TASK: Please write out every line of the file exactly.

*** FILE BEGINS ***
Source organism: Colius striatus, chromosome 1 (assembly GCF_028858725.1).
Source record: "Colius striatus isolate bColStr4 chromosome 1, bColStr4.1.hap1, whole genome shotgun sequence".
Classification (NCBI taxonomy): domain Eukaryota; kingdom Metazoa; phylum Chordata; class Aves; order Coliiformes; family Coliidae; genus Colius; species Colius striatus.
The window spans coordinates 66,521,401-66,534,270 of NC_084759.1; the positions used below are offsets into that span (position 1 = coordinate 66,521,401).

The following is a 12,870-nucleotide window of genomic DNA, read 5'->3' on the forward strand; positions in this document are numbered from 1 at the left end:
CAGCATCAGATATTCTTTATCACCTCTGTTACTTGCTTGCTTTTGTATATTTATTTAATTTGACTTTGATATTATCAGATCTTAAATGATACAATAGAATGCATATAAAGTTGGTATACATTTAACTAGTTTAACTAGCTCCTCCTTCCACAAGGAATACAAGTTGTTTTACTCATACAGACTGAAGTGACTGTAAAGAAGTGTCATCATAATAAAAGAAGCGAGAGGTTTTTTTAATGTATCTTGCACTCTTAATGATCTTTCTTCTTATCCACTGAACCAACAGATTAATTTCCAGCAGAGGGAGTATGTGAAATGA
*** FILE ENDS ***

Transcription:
Source organism: Colius striatus, chromosome 1 (assembly GCF_028858725.1).
Source record: "Colius striatus isolate bColStr4 chromosome 1, bColStr4.1.hap1, whole genome shotgun sequence".
Classification (NCBI taxonomy): domain Eukaryota; kingdom Metazoa; phylum Chordata; class Aves; order Coliiformes; family Coliidae; genus Colius; species Colius striatus.
The window spans coordinates 66,521,401-66,534,270 of NC_084759.1; the positions used below are offsets into that span (position 1 = coordinate 66,521,401).

The following is a 12,870-nucleotide window of genomic DNA, read 5'->3' on the forward strand; positions in this document are numbered from 1 at the left end:
CAGCATCAGATATTCTTTATCACCTCTGTTACTTGCTTGCTTTTGTATATTTATTTAATTTGACTTTGATATTATCAGATCTTAAATGATACAATAGAATGCATATAAAGTTGGTATACATTTAACTAGTTTAACTAGCTCCTCCTTCCACAAGGAATACAAGTTGTTTTACTCATACAGACTGAAGTGACTGTAAAGAAGTGTCATCATAATAAAAGAAGCGAGAGGTTTTTTTAATGTATCTTGCACTCTTAATGATCTTTCTTCTTATCCACTGAACCAACAGATTAATTTCCAGCAGAGGGAGTATGTGAAATGA